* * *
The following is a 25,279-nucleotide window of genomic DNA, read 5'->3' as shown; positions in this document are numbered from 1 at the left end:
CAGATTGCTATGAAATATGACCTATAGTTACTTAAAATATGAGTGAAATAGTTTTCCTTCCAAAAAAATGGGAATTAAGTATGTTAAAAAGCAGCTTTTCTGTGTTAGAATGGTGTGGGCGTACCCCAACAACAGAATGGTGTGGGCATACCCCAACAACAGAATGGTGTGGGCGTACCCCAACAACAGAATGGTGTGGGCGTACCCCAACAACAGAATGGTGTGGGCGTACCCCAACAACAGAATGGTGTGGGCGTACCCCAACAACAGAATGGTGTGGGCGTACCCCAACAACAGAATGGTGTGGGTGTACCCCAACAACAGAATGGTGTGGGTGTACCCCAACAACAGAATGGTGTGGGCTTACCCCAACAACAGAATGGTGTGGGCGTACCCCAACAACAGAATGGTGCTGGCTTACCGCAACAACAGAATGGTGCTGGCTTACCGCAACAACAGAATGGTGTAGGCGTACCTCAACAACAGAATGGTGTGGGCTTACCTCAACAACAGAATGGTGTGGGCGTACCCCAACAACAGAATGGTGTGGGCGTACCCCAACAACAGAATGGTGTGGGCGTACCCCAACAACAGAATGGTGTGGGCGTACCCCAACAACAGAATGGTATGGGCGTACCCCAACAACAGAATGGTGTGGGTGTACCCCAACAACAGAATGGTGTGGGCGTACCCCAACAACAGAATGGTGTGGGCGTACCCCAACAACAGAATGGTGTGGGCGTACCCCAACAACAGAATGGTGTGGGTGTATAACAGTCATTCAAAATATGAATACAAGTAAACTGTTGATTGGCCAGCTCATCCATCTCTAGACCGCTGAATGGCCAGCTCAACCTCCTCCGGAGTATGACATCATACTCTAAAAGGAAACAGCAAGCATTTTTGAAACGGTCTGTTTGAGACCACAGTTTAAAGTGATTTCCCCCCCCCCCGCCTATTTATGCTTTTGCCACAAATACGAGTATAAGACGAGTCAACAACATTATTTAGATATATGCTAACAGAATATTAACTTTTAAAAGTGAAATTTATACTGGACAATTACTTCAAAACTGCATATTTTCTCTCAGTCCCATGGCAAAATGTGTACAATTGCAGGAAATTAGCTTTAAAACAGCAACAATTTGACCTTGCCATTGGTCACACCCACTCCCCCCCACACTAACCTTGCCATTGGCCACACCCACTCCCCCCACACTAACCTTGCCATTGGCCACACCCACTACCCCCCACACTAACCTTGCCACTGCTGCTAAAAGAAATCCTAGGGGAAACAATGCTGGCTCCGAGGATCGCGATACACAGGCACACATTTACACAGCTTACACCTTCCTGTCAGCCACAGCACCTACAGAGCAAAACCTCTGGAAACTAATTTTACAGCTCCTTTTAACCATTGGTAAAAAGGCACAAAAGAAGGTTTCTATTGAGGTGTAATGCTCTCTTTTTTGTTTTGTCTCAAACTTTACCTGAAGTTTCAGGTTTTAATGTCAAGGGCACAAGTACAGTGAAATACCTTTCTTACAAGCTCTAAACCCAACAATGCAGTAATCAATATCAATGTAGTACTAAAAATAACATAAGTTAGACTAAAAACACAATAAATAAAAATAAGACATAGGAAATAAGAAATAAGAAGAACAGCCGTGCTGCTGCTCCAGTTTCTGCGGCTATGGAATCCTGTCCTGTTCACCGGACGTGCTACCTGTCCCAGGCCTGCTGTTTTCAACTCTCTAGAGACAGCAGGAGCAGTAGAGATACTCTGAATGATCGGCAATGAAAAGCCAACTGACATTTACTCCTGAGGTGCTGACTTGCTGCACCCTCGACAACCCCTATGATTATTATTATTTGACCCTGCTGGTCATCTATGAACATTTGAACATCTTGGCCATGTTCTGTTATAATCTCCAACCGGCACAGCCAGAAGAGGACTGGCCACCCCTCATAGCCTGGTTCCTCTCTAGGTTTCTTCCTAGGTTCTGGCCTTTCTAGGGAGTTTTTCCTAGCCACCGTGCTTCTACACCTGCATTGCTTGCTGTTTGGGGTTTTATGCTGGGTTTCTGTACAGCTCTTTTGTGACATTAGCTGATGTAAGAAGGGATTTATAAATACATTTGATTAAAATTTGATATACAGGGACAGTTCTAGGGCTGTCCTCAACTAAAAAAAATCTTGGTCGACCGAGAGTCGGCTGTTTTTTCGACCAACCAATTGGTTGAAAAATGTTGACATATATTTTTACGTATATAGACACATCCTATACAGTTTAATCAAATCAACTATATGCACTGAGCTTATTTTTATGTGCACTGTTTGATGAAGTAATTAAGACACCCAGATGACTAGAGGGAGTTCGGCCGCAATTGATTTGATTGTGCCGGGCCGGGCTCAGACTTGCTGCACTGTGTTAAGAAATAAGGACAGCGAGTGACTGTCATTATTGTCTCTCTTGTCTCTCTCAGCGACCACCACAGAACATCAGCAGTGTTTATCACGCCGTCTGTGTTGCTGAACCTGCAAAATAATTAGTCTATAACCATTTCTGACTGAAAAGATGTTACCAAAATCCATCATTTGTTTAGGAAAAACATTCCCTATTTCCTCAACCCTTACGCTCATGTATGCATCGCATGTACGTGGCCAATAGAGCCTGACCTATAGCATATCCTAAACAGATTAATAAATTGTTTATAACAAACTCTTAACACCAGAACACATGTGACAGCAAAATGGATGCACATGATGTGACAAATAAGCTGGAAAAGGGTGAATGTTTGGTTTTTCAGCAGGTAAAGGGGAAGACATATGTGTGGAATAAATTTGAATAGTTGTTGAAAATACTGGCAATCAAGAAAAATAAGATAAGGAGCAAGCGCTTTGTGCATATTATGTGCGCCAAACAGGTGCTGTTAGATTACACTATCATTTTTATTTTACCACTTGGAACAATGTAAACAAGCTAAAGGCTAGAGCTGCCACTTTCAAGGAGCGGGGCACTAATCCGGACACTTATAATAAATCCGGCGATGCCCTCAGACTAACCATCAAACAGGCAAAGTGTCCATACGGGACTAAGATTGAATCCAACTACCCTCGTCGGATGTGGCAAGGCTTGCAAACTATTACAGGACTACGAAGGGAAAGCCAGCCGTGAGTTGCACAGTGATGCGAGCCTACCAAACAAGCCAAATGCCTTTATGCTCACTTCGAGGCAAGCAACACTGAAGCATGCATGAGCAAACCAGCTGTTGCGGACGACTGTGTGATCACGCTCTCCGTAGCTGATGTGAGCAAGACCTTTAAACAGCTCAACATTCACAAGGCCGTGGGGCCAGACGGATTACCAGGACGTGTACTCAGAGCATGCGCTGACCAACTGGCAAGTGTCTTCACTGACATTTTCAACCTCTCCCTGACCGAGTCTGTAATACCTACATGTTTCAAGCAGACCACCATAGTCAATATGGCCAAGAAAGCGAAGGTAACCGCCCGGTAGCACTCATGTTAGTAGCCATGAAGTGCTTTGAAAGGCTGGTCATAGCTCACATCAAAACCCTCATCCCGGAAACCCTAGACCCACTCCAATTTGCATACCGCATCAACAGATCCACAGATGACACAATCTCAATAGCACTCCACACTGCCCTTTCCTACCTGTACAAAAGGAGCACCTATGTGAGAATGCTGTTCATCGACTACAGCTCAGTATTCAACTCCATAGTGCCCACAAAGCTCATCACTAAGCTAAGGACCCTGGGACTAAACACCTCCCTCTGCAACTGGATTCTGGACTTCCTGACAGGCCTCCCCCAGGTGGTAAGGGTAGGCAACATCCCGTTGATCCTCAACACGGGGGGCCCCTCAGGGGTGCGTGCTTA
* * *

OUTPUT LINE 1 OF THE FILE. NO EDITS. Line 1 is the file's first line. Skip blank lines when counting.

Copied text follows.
The following is a 25,279-nucleotide window of genomic DNA, read 5'->3' as shown; positions in this document are numbered from 1 at the left end: